Classes of Oral Diabetes Medications – And How They Work
Oral diabetes medications are not initially needed for every patient
with diabetes mellitus type 2. Many people find they can control their
type 2 diabetes by controlling their diet, getting more exercise and
maintaining a healthy weight.
"But over time, most people with type 2 diabetes will need to take a
medicine, too. Many also have heart disease, high blood pressure,
and/or elevated cholesterol, and will need to take medicines for these
conditions along with a diabetes drug. "(1)
Oral diabetes medications are useful tools that can help a person
with diabetes better manage blood sugar levels along with a good diet
and exercise plan.
One common misconception is that oral diabetes drugs
are insulin or insulin therapy. Insulin, however, cannot be taken orally
because the enzymes of your digestive track would destroy it. Oral
medications work to control blood sugar levels but are not insulin.
Classes of oral diabetes medications
There are six distinct classes of oral diabetes medications which include:
- Alpha-glucosidase inhibitors, this class uses the drug
names acarbose (Precose) and miglitol (Glyset). It works by slowing
down the digestion of certain carbohydrates in the intestines and is
taken with the first bite of food at a meal.
- Biguanides use the drug name metformin (Glucophage, Glucophage XR,
Riomet [liquid formulation]). It works by decreasing production of
glucose by the liver and improving insulin sensitivity in the liver,
muscles and fat cells. It is taken with food to lessen the side effects.
- D-Phenylalanine derivatives use the drug name nateglinide (Starlix)
and work by stimulating the pancreas to release more insulin. This class
of oral diabetes medications is taken 1 to 30 minutes before a meal.
- Meglitinides, which use the drug name repaglinide (Prandin) aids the
diabetic by stimulating the pancreas to release more insulin. This
medication is taken 15 minutes before a meal.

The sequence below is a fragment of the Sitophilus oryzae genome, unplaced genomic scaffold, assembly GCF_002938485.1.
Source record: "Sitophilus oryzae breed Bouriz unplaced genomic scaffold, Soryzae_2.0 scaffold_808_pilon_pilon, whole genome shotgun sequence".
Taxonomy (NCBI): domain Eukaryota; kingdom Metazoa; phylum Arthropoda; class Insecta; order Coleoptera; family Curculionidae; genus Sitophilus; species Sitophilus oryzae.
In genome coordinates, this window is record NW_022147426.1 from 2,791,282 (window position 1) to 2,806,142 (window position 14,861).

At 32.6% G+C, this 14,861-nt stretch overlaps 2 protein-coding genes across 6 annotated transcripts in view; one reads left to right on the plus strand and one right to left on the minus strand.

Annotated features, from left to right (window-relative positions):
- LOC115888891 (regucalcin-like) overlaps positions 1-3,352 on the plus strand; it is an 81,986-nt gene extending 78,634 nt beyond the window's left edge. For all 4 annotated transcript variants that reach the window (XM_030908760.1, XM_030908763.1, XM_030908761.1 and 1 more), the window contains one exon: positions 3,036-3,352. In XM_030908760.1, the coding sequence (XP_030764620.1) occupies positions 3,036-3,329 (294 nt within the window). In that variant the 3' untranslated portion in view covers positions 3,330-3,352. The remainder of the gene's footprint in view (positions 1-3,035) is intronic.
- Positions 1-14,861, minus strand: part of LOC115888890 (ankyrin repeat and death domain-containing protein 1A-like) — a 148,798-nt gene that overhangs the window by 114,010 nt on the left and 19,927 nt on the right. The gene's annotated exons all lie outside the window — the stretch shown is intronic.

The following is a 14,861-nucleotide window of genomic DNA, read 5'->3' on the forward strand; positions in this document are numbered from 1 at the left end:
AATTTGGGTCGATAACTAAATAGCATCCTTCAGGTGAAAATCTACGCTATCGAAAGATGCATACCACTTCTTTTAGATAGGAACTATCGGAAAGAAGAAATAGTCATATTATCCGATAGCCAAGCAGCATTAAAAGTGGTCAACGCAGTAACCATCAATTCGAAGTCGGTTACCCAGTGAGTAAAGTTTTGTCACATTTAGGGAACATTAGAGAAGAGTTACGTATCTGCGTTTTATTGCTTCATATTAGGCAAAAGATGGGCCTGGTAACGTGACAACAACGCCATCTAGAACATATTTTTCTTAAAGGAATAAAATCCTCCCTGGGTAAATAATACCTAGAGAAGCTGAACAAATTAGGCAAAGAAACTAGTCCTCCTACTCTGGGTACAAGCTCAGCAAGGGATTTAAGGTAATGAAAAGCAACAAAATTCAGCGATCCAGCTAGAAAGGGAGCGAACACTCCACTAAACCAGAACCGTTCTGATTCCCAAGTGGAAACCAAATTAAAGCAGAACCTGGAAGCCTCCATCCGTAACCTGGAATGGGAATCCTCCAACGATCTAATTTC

- Sulfonylureas, is a class that uses the drug name chlorpropamide
(Diabinese), glyburide (Diabeta, Glynase, Micronase), glipizide
(Glucotrol), glipizide extended-release (Glucotrol XL), or glimepiride
(Amaryl). It works by stimulating the pancreas to release more insulin
and is taken with food or before a meal.
- Thiazolidinediones, uses the drug name pioglitazone (Actos) or
rosiglitozone (Avandia) and works by improving insulin sensitivity and
decreasing production of glucose in the liver. It is taken with or
- Combination products, go by the names Avandamet (rosiglitazone and
metformin), Glucovance (glyburide and metformin) or Metaglip (glipizide
and metformin). They work by combining the affects of the individual
medications and can be taken as directed.
Each of the classes of oral diabetes medications has a different
mechanism of action to help the diabetic patient control their blood
glucose levels. A diabetic will usually begin by taking one oral
diabetes medication along with making healthy lifestyle changes.
The results will be monitored and future treatment will be based on those results.
(1) Consumer Reports (2009). Treating type 2 diabetes: the oral diabetes drugs. Retrieved from http://www.consumerreports.org/health/resources/pdf/best-buy-drugs/Diabetes-2pager-March2009.pdf
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